[0049] Failure of immune tolerance to self constituents results in an autoimmune response which is often associated with autoimmune disease. Autoimmune disease occurs when the autoimmune response to self constituents has damaging effects of a structural or functional character. Failure of immune regulation is responsible for autoimmune disease. Many human diseases can be attributed to autoimmune reactions. Circulating autoantibodies are responsible for diseases in which there is intravascular destruction, for example, the red blood cells in hemolytic anemia. T lymphocytes may be responsible for some types of thyroid goiter, such as Hashimoto's disease; a stomach mucosal degeneration that results in nonabsorption of vitamin B 12 and thus the blood disease pernicious anemia; the insulin-dependent or juvenile type of diabetes mellitus; and one type of chronic hepatitis. Immune complexes cause glomerulonephritis and most of the features of systemic lupus erythematosus, in which autoantibodies are formed to various constituents of cell nuclei. In Sjongren's disease, in which salivary and lacrimal glands are destroyed, damage by T lymphocytes within the glands may be accompanied by damage by immune complexes throughout the body. Some autoimmune diseases are caused by antibodies to cell receptors, which either block neuromuscular transmission, as in myasthenia gravis, or stimulate thyroid cells to overactivity, as in Graves' disease. Some important human diseases may be autoimmune disorders, including rheumatoid arthritis, multiple sclerosis, and ulcerative colitis.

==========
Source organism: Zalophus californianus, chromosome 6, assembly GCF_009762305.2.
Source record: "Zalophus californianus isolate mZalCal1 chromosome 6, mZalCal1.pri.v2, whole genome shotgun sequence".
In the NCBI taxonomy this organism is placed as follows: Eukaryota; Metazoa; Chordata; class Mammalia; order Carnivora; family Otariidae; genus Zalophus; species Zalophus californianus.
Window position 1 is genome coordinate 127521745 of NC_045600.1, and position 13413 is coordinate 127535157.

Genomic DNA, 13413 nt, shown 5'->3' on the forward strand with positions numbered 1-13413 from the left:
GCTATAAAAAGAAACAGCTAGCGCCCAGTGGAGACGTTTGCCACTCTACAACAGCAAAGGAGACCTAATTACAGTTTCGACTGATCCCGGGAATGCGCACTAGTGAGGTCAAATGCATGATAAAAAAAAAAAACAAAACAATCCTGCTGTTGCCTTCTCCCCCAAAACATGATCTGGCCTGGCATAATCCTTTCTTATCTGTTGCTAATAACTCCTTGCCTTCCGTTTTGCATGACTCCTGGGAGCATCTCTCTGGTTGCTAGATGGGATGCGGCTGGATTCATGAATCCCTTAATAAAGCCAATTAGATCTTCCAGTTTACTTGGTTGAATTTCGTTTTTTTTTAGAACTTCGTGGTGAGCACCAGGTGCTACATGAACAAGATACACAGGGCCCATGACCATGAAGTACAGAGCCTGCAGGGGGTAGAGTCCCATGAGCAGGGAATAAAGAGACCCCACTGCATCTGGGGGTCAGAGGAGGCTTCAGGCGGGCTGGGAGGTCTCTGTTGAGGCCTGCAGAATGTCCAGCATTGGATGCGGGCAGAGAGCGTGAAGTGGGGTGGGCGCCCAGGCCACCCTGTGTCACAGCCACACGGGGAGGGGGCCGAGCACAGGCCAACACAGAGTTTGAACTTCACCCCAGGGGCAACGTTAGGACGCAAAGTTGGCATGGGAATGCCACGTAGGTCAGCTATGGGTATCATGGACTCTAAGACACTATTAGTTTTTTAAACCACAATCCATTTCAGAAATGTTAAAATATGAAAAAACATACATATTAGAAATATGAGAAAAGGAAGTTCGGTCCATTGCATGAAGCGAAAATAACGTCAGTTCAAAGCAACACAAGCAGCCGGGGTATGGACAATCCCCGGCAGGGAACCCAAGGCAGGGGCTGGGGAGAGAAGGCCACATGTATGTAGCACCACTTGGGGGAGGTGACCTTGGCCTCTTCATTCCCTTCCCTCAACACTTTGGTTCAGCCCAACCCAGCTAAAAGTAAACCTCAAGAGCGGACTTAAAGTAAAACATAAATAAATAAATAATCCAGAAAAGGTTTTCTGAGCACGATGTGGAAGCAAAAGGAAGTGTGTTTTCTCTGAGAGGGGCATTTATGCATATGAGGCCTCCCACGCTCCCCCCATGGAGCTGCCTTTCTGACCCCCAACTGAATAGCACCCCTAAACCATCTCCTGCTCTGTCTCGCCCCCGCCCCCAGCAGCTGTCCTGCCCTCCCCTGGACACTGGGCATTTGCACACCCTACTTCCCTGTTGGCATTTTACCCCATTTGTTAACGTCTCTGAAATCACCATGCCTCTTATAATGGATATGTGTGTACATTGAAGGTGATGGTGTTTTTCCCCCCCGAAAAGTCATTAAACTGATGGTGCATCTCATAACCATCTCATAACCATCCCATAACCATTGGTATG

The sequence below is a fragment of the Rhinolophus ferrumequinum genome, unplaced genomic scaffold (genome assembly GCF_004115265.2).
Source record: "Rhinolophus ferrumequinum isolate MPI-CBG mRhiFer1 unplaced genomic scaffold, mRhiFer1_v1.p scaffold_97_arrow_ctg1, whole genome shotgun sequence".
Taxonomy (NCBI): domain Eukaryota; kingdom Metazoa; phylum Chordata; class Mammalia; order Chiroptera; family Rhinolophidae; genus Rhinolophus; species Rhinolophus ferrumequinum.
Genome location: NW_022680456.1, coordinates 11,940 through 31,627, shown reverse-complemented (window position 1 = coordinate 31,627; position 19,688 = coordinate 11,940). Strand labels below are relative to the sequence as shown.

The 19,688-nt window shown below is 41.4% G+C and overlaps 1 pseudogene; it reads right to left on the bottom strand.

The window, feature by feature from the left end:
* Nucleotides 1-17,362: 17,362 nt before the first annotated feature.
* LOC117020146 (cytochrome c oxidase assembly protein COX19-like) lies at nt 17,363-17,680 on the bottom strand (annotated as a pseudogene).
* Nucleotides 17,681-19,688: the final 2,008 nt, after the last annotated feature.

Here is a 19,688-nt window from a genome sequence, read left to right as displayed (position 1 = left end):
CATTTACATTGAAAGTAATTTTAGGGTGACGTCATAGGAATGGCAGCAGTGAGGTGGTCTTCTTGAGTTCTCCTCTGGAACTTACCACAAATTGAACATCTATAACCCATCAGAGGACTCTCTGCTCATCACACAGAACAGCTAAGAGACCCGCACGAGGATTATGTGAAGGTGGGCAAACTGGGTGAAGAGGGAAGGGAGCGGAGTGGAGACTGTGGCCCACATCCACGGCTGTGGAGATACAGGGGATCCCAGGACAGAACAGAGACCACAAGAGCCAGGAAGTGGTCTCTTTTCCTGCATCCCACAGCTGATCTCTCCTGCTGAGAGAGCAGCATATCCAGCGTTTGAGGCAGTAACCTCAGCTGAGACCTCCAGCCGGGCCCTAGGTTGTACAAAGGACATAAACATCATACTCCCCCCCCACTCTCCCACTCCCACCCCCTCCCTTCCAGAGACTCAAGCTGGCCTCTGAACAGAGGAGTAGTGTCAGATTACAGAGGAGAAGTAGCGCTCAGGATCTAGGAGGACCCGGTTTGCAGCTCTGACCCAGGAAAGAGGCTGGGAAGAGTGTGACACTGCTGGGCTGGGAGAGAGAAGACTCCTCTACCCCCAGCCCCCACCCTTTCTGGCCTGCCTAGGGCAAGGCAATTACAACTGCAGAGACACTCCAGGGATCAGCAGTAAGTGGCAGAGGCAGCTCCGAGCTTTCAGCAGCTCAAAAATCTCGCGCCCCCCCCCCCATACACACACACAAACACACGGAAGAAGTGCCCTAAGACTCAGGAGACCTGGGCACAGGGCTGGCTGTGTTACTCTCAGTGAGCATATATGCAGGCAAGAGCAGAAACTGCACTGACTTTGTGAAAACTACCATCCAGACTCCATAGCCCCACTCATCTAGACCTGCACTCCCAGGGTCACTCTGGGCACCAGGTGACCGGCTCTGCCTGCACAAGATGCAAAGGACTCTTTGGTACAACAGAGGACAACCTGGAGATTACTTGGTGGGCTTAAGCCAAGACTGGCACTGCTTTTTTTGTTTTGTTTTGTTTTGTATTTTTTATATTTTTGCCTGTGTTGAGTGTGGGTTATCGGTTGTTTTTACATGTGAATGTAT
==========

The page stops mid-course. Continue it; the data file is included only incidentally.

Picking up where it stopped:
[0050] To prevent and treat conditions such as diabetes, lupus, rheumatism, certain types of cancer, etc., with the extracts and methods of the invention, extraction of between about 1:25 and 1:100 mushroom to water (wt/wt) is preferred, more preferably in weight of dried mushrooms or particulates. Alternatively, whole or particulate mushrooms can be eaten (for extraction by digestion, or soaked in water to make a tea for consumption. This treatment can be used alone or in combination with any other therapy. It has the advantage of being a natural, safe, and nutritious therapy when taken internally, and does not interact with pharmaceutical compounds that are taken concurrently. In alternative forms the Agricus blazei may be put in the form of actual food products or in dietary supplements.